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Riding the bumps: How WP helped make Moto3 history

2012 will be a racing year that will reverberate long in the halls of Mattighofen … for being the season when KTM swapped knobbly tyres for slicks and made a powerful statement in the Moto3 category.

WP and Moto3 photo courtesy of Archer/WP

Successive podiums, Sandro, Ajo, victories, landmarks, Malaysia and glory: the ’12 story is well known by now but there are other elements to the tale that deserve recognition. The 250 GPR was a new project not only for the Austrians but also for some key partners, chief among those were WP Performance Systems who can look back on the last ten-eleven months as an emphatic return to the road racing scene in which the suspension specialists were formerly very prominent. We grabbed ten minutes with WP’s Racing R&D Manager Jurgen Peko to ask how the firm – based in Munderfing, only five minutes from KTM and are closely allied to the factory and their comprehensive range of bikes on road and off – tackled their triumphant first term in MotoGP.

KTM. Moto3. New bike. 2012 was quite some undertaking … “Yes and for sure we had to make a big guess because the Moto3 bike was brand new and nobody had experience of this four-stroke engine on the track. We took a direction based from what we knew of the 125 machine. We drew the characteristics from this bike and took into account the extra weight of the four-stroke, the different braking behaviour and made some calculations. I feel quite proud to say that we found the right direction for the stiffness of the fork and the set-up. The others like FTR and Honda I imagine also took their base from the 125 so everyone was stepping into the unknown.”

Did WP’s work evolve enormously throughout the season? “For sure during the year there are a lot of small steps but if you take the difference from the first roll-out unit to the finished product there is a huge step. I would say the potential of the fork now is really high and this is where we wanted it to be.”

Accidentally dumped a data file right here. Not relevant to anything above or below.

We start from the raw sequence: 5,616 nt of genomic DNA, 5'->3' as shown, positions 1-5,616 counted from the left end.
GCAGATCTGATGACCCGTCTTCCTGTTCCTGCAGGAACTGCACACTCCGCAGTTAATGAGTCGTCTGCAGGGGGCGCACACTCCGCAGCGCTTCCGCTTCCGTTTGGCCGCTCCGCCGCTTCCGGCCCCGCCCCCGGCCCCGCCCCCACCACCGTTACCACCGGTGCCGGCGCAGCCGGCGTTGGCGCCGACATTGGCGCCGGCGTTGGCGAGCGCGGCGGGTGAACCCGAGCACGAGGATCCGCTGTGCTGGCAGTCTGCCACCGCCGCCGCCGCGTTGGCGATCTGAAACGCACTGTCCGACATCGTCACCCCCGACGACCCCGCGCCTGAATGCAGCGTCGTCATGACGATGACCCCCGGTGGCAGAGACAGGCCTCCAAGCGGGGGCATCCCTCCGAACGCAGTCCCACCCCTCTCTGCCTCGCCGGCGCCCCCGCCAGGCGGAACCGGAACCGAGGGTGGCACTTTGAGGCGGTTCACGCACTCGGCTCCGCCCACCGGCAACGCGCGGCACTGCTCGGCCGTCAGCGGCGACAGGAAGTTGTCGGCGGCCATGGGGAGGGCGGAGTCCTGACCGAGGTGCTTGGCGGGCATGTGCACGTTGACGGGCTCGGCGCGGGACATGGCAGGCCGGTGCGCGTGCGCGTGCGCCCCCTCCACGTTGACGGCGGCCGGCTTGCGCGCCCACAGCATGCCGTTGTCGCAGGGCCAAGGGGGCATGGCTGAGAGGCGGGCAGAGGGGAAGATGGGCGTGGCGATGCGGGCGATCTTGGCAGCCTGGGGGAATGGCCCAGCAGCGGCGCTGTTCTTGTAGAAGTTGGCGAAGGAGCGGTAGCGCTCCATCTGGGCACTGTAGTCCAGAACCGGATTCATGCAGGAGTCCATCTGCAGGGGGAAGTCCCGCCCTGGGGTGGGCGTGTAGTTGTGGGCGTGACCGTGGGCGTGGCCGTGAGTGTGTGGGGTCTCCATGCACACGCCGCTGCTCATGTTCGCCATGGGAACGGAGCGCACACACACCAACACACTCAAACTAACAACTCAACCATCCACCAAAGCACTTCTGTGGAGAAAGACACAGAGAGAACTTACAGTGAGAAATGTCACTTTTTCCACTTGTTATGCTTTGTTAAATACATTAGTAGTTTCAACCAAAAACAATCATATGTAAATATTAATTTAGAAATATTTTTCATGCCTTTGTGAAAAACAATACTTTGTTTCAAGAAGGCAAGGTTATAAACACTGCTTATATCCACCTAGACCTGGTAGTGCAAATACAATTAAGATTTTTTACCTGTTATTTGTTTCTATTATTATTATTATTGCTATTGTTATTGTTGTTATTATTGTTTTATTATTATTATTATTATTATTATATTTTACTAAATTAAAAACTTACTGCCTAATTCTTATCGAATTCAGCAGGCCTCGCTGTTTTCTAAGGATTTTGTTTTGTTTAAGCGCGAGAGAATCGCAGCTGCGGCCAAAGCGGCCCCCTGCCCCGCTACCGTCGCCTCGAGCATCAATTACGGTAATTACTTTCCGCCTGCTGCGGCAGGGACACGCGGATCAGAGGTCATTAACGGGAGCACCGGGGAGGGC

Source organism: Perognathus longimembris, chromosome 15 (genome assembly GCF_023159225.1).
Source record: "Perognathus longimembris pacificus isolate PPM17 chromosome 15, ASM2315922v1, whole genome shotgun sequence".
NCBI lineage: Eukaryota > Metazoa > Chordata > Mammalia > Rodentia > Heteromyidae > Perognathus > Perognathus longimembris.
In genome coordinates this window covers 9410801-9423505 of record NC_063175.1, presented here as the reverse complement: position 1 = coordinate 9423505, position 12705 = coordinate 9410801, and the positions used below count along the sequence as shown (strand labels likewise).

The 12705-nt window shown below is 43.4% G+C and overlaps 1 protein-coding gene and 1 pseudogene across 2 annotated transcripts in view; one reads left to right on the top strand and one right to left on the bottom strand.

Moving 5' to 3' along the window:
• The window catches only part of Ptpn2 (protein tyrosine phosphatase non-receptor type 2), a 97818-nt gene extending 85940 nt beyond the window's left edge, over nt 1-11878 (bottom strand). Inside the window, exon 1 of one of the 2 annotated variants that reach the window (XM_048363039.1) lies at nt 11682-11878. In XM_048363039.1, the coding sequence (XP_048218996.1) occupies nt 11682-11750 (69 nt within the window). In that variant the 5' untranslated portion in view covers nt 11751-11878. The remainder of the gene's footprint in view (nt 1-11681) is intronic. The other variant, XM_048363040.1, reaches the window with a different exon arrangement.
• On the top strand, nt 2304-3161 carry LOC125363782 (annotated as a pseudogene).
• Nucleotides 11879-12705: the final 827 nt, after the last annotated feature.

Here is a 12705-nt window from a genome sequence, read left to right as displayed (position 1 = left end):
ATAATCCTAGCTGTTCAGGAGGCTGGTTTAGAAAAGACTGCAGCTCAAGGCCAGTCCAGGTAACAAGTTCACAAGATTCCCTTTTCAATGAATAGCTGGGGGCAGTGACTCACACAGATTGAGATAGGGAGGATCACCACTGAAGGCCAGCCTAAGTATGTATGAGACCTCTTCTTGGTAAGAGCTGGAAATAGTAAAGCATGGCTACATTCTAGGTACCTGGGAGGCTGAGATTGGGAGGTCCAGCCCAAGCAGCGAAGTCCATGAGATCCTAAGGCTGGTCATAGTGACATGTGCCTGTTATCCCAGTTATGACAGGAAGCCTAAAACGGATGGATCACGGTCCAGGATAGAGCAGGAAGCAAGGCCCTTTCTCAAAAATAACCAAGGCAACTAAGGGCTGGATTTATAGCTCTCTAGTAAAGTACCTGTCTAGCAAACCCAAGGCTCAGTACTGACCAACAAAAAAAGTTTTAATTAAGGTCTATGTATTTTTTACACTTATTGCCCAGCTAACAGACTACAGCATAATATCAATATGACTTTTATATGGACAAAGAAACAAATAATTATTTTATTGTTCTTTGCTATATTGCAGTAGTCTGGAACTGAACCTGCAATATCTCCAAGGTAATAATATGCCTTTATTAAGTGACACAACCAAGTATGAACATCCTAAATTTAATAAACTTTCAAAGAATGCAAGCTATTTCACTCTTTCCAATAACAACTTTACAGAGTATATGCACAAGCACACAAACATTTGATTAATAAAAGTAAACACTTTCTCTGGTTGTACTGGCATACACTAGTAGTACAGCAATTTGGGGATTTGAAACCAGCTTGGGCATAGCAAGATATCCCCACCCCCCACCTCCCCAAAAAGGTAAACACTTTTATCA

What were those steps? Were they to do with components or modifications? “Everything. For sure the settings are different but also the components with the compression and the stroke. The bikes are pitching different to the 125 and the changes were essential. It was good on our side because we only had a few riders in Moto3, so if we wanted to change the length of the fork and try a new model then we only had to produce a few. If we had the half the paddock in the first year then it would have been harder and it would have been better to find an argument to keep an original fork length or component! Moto3 meant everything was new – for everybody – so there could not have been a better time to step in. After the first tests we were still able to make some modifications and go in the direction we want.”

For an offroad fork you can go out in any weather condition, on any day and across any terrain but for road racing there must be more restrictions with track access and time with people like Cortese … “Absolutely. We have development programs and racing development programs for offroad and we had to change our way of working for Moto3. In motocross for example it is quite easy to take a good rider and go across a range of surfaces and get good feedback. The Moto3 work was more in-house with simulations and dyno tests before getting to the track. I don’t want to say that our offroad guys are not prepared for the track but they are really good at reacting to the terrain and to the feedback of the rider. There is less time on the asphalt, so the level of preparation when the bike pulls out of the pit has to be right up there. There are only a few sessions … then you have to evaluate.”